Monday, March 23, 2015

Pelican Update

Spent an enjoyable half hour working on small details and blending the colored pencil on the Pelican painting.

It is starting to look like a pelican!

Unlike with liquid paint, when using colored pencils you must manually blend your pigments on the support. One reason a good strong support is necessary, and why standard drawing paper simply is not heavy enough for colored pencil.

Day three of the Pelican Project.
Working on the Colourfix is proving to be a mixed blessing. While the support is plenty strong enough for colored pencil, getting used to the strong tooth is a new experience. Not a bad one, just new.

Strangely, a tortillons work better than the harder stumps. Go figure? Maybe because the tortillon is softer than the stumps, better able to work on the sandy surface.

Getting that tint of salmon coloring over the white took some thought. Finally I did use a soft application of Terricota and Indian Red, both colors smear well when covered with a layer of the Prisma White. I find that the soft Prismacolor white blends and aids bleeding best. It is exactly what I needed in this instance.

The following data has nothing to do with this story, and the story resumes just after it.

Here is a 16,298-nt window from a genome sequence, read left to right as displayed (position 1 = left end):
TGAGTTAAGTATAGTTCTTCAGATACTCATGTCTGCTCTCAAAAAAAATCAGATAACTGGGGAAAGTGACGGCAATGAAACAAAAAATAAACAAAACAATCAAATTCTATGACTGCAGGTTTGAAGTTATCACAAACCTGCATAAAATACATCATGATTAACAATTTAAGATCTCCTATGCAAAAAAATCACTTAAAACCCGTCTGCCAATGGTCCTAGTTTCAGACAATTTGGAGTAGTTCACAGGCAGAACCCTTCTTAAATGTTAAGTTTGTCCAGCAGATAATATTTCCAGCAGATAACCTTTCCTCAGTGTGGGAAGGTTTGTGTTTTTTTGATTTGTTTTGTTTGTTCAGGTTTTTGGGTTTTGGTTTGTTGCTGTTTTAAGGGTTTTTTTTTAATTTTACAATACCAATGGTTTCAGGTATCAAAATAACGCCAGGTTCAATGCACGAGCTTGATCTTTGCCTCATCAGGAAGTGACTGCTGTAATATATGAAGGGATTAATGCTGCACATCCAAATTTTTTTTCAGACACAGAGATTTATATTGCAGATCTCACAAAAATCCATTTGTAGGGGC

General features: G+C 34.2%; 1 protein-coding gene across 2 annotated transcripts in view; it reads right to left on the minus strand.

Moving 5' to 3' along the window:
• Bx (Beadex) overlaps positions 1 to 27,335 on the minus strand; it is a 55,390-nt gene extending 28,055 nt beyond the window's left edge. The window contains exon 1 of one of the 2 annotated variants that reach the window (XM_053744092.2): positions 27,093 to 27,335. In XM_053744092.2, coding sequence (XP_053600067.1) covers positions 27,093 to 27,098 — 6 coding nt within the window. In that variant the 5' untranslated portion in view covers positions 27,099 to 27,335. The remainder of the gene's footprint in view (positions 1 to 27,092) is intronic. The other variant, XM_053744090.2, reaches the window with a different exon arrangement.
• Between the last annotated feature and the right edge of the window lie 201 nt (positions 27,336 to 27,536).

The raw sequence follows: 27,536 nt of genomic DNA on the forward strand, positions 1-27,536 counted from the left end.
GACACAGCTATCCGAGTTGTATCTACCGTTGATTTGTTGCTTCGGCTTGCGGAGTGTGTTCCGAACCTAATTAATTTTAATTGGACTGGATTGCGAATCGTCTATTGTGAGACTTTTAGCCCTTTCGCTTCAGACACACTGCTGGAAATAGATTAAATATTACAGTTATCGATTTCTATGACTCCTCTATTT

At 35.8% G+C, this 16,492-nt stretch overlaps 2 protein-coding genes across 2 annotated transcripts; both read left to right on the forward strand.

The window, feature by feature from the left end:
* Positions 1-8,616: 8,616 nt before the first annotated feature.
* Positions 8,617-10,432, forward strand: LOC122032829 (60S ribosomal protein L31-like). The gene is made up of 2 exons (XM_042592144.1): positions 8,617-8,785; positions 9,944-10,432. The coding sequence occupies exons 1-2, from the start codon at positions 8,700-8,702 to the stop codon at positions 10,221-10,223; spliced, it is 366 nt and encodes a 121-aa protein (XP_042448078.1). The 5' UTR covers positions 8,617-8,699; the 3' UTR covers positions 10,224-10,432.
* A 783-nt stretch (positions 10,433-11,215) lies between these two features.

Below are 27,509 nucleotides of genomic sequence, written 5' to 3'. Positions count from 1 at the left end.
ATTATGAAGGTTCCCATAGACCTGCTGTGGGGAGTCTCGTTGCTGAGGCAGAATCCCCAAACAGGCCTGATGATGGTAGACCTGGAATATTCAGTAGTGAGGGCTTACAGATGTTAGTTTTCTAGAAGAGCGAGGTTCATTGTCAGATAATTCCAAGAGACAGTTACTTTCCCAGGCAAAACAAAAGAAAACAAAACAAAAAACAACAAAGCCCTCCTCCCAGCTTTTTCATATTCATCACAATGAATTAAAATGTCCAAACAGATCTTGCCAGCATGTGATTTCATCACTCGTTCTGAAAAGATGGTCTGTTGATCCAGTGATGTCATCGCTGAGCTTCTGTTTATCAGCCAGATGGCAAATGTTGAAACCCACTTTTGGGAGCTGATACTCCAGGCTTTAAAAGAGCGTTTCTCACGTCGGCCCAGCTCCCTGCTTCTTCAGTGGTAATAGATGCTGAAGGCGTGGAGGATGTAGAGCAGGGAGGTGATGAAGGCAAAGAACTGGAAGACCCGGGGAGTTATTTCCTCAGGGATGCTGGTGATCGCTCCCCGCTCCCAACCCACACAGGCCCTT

I also used a rough, cheap bristle brush with a small amount of mineral spirits. After dipping the brush in mineral spirits, I wiped it off with a paper towel, so it was more of a dry brush effect.  This helped to simply tint the belly feathers, rather than color them with lines.

I am finished for the day, letting the painting dry completely before adding any more layers.

I have found that I need different techniques with this surface. The sandy tooth grabs the pigment more than I had been used to, so you do not need to work as hard to put down layers of pigment.

I also have not had any problems with wax bloom so far, which I do with the mat board I customarily use in my work. Doing the final polish on mat board takes time. We will see if it becomes a problem with this board. So far, not.

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